The main interesting aspect of the text presented here is of course the nature of the arguments that Tacitus attributes to the Druids to convince their German and Gallic audience that the burning of the Capitoline Temple is a portent of the imminent fall of Rome. The first argument is based on the antiquity of the sanctuary: the fact that the Capitoline Temple has never been destroyed and that it embodied the permanence of the Empire is totally challenged by this burning which would reduce Rome’s Empire to a damaged and weak power. The second argument used by the Druids is that this burning was the consequence of divine wrath (signum caelestis irae). They thus imply that Roman gods had put an end to their protection over the Roman people, the city of Rome and the whole Empire; the end of their protection materialising itself by the burning of one of the most emblematic temples of the Roman Empire. The third argument is certainly the most interesting and is related to the second. The Druids connect the wrath of the Roman gods, and specifically the fact that the latter would have ceased protecting the Romans, with the fact that the gods would have, at the same time, granted universal domination to another people (an idea which thus implies that it would have been these same gods that would have granted to Rome its universal Empire; the idea of universal domination is implied in the expression possessionem rerum humanarum). The druids present thus the burning of the Capitoline Temple as the sign of a new step in the translatio imperii: the Roman Empire will not only fall due to the abandonment of the gods, but the latter will also grant Rome’s former universal Empire to some Transalpine peoples (Transalpini gentes). Giuseppe Zecchini connects the fact that Gallic Druids may have actually used the argument that Rome’s empire would end with the fact that Trogus Pompeius, a man from the region of the Vocontii, based the narrative of his major work precisely on the idea of the succession of empires (see Zecchini, “La profezia,” p. 123-126). However, as we have previously said, the fact that Tacitus took the trouble to introduce the narrative of the early stages of the restoration of the Capitoline Temple before giving voice to the Druids, implies that the interpretation made by the Druids was erroneous.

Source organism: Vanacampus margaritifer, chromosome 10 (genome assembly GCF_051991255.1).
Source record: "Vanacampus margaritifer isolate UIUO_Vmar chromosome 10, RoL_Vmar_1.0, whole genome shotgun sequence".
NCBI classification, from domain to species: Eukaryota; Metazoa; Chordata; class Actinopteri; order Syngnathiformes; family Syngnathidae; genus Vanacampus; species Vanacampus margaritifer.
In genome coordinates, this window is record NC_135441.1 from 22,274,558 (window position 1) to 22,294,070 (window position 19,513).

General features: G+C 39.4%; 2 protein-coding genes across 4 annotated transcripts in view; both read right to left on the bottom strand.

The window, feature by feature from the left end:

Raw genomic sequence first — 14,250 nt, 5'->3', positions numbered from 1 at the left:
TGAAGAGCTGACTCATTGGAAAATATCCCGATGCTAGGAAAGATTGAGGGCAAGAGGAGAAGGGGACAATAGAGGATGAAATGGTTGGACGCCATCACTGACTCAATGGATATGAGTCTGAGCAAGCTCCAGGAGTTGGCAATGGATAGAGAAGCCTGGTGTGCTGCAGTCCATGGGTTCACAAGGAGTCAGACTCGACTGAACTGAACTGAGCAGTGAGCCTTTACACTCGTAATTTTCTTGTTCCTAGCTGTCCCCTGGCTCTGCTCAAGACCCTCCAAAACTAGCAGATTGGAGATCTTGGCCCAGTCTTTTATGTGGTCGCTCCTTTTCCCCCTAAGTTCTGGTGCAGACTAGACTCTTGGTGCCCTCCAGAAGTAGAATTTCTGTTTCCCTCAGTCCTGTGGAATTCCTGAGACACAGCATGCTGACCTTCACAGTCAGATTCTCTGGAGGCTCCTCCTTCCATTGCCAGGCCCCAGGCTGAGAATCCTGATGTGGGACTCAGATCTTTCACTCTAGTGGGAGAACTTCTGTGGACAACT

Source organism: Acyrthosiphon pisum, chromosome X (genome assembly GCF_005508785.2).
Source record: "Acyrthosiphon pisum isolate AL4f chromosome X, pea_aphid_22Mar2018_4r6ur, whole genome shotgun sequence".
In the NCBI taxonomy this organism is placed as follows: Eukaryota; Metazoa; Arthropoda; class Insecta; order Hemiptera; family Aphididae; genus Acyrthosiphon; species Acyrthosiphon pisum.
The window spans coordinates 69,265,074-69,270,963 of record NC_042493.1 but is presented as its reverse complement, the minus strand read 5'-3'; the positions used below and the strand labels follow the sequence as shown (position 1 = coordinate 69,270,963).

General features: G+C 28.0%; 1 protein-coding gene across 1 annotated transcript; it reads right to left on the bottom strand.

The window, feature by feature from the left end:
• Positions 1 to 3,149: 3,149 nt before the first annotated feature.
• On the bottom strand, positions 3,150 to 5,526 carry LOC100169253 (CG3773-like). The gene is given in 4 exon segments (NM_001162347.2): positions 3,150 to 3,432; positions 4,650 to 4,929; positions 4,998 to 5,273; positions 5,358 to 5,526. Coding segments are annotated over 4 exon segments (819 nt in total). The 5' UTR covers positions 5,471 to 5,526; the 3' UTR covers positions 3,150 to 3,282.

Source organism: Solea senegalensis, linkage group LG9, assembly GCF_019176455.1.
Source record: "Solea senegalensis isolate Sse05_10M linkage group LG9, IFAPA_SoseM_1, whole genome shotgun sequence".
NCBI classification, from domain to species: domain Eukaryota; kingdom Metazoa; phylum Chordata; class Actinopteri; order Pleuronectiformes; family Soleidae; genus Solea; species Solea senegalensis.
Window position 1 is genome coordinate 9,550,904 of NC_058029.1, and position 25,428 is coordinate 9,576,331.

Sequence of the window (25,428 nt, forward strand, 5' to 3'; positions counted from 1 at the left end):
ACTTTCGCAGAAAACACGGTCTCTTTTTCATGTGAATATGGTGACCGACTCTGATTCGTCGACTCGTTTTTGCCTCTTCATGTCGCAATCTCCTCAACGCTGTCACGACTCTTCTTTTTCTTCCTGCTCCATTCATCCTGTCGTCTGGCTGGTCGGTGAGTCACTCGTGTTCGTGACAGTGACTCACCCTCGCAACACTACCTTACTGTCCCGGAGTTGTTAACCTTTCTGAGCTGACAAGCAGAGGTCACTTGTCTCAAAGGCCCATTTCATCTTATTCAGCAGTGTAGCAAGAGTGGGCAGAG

The last – and most important – point which must be highlighted is related to the multiple echoes that exist between this passage narrating how the Druids erroneously interpreted omens through a perspective hostile to Rome, and the passage in which Tacitus deals with the Jews’s misinterpretation of one oracle, meaning that they did not take for granted signs that the Romans obviously considered as gloomy omens announcing the future destruction of the Temple and fall of Jerusalem (about this text see Tacitus, Histories V.13.1-2). We can note three interesting parallels between the two texts. First, in both texts the Druids – as the Jews – are presented as superstitious peoples. Second, in both, it is the destruction of the major temple of Jewish/Roman religion which is at stake. In the case of the prophesy of the Druids, the enemies of Rome interpret the burning of the Capitoline Temple as the announcement of Rome’s fall whereas in the passage dealing with the Jews, the various omens listed by Tacitus are obviously presented as omens of the future destruction of the Jerusalem Temple and thus of the defeat of the Jews. It is interesting to note that Josephus himself argues that the God of Israel himself uses the Romans to punish the sinful Jews and to do so he made possible the destruction of the Temple of Jerusalem and to “exterminate a city so laden with pollutions” (Josephus, Jewish War VI.110). Thus, Josephus presents the destruction of the Temple of Jerusalem as caused by the fact that the Jews were impious. Tacitus also states the argument of their impiety. For him, it was the fact that, on account of their superstition, the Jews refused to fulfil the usual propitiatory rites to ward off the omens that was the major cause of their defeat. In the prophecy of the Druids, we find this similar idea that the Capitoline Temple is destroyed because the Roman gods wanted to punish the Romans. Nevertheless, it is striking to see that Tacitus does not stress that point and, at the end, the burning of the Capitoline Temple is not followed by such dramatic events as the omens announcing the destruction of the Jerusalem Temple before the taking of the city. The different outcomes of the two passages related to omens concerning the major temples of the Jews and of the Romans and their fate thus show how the omens were ambivalent and how they were handled by Tacitus to discredit Rome’s enemies (see Vigourt, Les présages impériaux, p. 410). The third last interesting parallel between the two passages is that in both of them the question of the translatio imperii is at stake. In the prophecy of the Druids, they imagine that the destruction of the Capitoline Temple, caused by the wreath of the gods, announces Rome’s fall and thus the replacement of Rome’s empire by some kind of Transalpine empire. In the passage narrating the various omens that occurred before the siege of Jerusalem, Tacitus – as Josephus – justifies the fact that the Jews did not take them for granted by the fact that the latter believed false prophets who interpreted erroneously one oracle stating: “when the East should grow strong and that men starting from Judea should possess the world” (Tacitus, Histories V.13.2). The Jews mistakenly interpreted this oracle as the prophecy that they would defeat Rome and conquer the world whereas, according to Tacitus and Josephus, it prophesised Vespasian’s victory in Judea and his advent. With the prophecy of the Druids, the logic is the same: the passage just before this text, which narrates how the Capitoline Temple began to be reconstructed, and the rest of the narrative of the defeat of Civilis (probably found in the lost parts of book V of the Histories) prove that the prediction of the Druids was erroneous. As for the Jews, the superstitious beliefs of the Gauls meant that they were not able to interpret the will of the gods.